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Are electronic wills valid? After all, even technophiles face the two certainties in life: birth and death.
According to a judge in Ohio, yes, electronic wills are valid. But that's not necessarily the case in all jurisdictions nationwide.
A probate court in Ohio recently tackled this novel issue of law and ruled that a will, drafted on a Samsung Galaxy tablet, was valid under state law.
Javier Castro was told by doctors that he needed a blood transfusion to survive his illness. But he refused the procedure on religious grounds.
At the cusp of death, Castro told two of his brothers that he wished to draft a will. With no pen or paper nearby, the brothers drafted the will on a Galaxy Tablet. Later that day, Castro signed the will, using the tablet's stylus, with his brothers serving as witnesses, reports The Chronicle-Telegram.
Judge James Walther, while recognizing that the issue had not previously been decided, looked to the plain text of Ohio's statute, which merely requires that the will "shall be in writing, but may be handwritten or typewritten," be signed by the testator or his representative, and be witnessed.
The will met all statutory requirements, even if it was written using a new medium, according to the judge.
As the court noted, a written will is valid, whether it is drafted on an Android tablet or carved into a stone.
Though the court held that the electronic will fit squarely within the law, Judge Walther noted that the Ohio legislature should update the state's laws to specifically address electronic wills, according to the Telegram-Chronicle. Some other states like Nevada have already done so.
While electronic wills may be easier to draft and keep track of, there are potential drawbacks to them. For example, they may present authentication problems. The files could potentially be manipulated and "digital signatures" can be forged.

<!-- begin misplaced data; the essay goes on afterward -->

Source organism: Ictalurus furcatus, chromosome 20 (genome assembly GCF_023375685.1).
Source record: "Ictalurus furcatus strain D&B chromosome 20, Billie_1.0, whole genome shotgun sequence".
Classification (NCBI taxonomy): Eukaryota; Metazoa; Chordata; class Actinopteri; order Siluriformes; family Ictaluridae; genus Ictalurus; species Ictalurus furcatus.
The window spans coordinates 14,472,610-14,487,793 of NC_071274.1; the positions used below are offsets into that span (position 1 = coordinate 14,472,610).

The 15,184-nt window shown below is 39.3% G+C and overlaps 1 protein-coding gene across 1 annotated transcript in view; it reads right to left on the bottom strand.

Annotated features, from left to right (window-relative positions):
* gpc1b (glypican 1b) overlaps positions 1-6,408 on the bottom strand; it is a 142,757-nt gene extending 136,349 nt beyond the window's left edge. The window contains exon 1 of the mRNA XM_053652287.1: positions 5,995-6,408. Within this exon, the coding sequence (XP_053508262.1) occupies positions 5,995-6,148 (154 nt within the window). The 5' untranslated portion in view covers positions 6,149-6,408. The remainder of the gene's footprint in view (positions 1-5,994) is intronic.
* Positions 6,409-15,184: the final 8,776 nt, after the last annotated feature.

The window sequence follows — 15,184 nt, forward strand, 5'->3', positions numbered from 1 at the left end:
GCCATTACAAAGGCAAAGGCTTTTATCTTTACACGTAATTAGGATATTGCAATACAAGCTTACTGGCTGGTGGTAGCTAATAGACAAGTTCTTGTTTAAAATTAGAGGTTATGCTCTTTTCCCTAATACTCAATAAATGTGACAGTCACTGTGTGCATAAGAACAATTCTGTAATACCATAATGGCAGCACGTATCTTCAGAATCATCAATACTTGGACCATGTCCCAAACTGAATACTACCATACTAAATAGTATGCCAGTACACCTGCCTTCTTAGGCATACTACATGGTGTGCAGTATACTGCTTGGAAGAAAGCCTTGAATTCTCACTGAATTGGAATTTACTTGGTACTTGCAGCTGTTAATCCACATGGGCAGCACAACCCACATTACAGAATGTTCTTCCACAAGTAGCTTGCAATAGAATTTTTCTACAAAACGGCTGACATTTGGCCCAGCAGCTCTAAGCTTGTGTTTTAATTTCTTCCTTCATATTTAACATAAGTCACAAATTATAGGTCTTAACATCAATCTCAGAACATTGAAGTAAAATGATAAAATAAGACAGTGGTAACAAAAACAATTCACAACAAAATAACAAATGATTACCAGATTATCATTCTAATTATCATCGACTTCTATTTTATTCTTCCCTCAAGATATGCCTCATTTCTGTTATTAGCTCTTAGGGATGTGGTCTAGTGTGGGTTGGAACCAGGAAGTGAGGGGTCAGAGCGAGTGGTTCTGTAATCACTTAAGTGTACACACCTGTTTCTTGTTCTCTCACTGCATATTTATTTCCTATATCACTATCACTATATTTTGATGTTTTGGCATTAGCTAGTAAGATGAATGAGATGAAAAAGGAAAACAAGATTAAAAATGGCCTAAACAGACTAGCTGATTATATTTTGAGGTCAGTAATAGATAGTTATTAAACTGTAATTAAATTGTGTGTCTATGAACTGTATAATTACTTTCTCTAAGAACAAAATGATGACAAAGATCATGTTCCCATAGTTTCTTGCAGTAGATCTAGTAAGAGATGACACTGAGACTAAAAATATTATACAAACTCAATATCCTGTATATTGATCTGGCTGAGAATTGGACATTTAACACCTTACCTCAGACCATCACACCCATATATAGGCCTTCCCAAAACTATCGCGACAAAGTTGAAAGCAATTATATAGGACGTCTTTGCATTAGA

At the end of the day (or life...), a PDF file is more tricky to authenticate than a notarized paper copy.
Then again, states have mechanisms in place to prevent acts of fraud.
Most states, including Ohio, have disinterested witness requirements. That means multiple witnesses who won't benefit from the will must be present when the will is being signed. That requirement itself could potentially guard against most claims of fraud when an electronic will is being signed.
A major plus point of electronic wills is convenience.
By digitizing the process, you can sign, email copies to family members and the executor, keep a copy in your files, and save a back-up copy in the cloud, all in a matter of seconds. Rather than dig through boxes of dusty files, you can enter eternal rest with peace of mind, knowing that the will isn't lost or misplaced.
While you're at it, don't forget to plan for your digital afterlife, too.
To figure out whether an electronic will is the right choice for you, and whether it will hold up in your state, you may want to consult an experienced wills lawyer near you.
Meeting with a lawyer can help you understand your options and how to best protect your rights. Visit our attorney directory to find a lawyer near you who can help.